Secrets of the hearth Anne Arundel County: Fans of nation's true pastime should try it the old-fashioned way

September 29, 1995

COMPARED TO colonial times, today's cooks have it relatively easy. Maryland may have lost a plentiful supply of many once-indigenous herbs and animals -- certainly the famed terrapin is nearly impossible to find -- but at least contemporary cooks do not have to worry about cooking at an open hearth. If you insist, however, you can.

Mary Sue Pagan Latini, of Ferndale, has authored an intriguing 159-page book, "At the Hearth: Early American Recipes," which should be available at many book stores and museum shops from the American Literary Press Inc. for $14.95. (Mercifully, she suggests ways to use a conventional oven instead of an open hearth to those who may be short on skills or do not have a really old house.)

"Cooking at the hearth is a challenge. You have to learn how to control the fire rather than it controlling you," Ms. Latini says. (Even backyard barbequers can relate to that.) She started experimenting with old-time cooking after retiring from an 18-year career as a U.S. Naval Academy management analyst.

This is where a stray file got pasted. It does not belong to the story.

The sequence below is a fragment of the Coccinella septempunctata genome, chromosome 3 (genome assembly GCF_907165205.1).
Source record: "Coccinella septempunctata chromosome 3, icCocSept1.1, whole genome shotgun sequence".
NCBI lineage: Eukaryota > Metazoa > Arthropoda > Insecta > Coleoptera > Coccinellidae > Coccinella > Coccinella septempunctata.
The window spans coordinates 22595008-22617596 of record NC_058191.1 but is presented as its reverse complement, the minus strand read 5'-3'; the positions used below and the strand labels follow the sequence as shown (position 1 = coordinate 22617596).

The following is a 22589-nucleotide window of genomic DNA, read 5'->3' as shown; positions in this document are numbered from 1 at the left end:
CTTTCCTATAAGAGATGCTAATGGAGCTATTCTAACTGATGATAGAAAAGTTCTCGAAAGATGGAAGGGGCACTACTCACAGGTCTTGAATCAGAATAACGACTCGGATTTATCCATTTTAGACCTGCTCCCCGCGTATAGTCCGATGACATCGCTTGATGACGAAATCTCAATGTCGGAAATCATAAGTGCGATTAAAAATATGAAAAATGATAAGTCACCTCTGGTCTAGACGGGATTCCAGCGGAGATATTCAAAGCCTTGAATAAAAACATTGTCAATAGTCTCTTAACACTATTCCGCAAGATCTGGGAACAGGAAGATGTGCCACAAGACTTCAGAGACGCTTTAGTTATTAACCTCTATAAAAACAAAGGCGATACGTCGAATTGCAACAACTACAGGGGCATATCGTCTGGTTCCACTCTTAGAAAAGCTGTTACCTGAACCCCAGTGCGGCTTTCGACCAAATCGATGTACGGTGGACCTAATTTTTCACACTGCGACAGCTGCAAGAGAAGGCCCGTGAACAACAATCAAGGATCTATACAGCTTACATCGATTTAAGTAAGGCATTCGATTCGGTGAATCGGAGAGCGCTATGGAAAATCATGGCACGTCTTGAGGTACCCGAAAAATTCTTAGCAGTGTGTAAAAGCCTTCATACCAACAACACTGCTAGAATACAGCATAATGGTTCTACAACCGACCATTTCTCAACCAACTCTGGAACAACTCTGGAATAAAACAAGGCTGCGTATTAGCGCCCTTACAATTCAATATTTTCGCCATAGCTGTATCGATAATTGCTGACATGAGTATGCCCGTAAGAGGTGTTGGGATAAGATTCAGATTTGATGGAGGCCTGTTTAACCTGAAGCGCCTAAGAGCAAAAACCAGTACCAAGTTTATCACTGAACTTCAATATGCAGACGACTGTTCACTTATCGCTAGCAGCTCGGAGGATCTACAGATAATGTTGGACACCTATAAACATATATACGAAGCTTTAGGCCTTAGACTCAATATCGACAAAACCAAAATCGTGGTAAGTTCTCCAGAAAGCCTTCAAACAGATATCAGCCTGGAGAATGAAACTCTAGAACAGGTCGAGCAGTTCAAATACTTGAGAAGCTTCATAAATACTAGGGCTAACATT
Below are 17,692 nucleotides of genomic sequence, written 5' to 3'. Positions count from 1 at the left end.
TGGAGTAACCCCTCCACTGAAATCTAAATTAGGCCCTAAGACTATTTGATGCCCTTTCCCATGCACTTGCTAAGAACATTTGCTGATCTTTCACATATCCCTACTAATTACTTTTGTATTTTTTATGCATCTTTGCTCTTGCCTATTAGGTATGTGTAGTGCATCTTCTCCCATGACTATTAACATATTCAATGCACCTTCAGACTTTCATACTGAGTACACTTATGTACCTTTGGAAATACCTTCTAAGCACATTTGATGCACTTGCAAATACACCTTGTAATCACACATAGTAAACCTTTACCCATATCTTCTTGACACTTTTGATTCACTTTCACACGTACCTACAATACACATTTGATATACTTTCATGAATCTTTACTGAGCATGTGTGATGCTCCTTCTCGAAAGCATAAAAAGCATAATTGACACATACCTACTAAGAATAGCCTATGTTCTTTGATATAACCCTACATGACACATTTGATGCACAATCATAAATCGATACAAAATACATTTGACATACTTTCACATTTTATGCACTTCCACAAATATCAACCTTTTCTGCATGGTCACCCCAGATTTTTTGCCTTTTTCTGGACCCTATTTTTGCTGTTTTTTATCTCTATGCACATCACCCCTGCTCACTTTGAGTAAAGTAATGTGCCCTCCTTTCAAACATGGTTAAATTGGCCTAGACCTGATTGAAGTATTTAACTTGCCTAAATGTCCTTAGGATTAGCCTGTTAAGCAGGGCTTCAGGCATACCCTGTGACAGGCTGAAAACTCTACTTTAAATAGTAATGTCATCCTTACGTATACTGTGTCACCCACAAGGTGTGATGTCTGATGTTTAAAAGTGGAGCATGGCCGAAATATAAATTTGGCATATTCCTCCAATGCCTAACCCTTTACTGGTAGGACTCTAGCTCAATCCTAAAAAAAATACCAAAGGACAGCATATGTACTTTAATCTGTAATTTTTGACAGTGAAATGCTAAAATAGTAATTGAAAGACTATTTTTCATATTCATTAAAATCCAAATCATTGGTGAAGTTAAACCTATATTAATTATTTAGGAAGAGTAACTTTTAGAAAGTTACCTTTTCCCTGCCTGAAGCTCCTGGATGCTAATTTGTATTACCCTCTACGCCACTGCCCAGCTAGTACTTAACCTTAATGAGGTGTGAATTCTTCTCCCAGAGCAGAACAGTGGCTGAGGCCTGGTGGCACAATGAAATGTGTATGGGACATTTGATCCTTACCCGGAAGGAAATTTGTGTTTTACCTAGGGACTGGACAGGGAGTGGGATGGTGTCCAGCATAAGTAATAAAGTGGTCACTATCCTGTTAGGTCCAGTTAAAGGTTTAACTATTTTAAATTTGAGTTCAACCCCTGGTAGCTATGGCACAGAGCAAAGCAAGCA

Everything from roasted chicken and casseroles to cakes can be prepared at a hearth, she says. Those who doubt her can see her in action many weekends at the 1840 House of the Baltimore City Life Museum, where she offers workshops on colonial cooking.

Baseball may still hold the title as "America's pastime," but cooking is becoming this nation's favorite hobby. Just think of all the cooking shows that dominate the weekend TV grid on public television and many cable channels. The name of the game in cooking -- as in other ventures -- is to find an undiscovered niche. Perhaps Mrs. Latini is onto something.

Colonial-era Marylanders had to be inventive and take advantage of what was available. "They had to salt, dry, pickle or smoke their food. Canning hadn't come in then," Mrs. Latini explains. The rich were protected from the strain of the kitchen because they had servants or slaves. When Annapolis celebrated its first 50 years as Maryland's capital, the colonists "sat on carved chairs, at quaint tables, amid piles of ancestral silverware and drank punch out of costly bowls from Japan, or sipped Madeira," while servants carried food from hearths.

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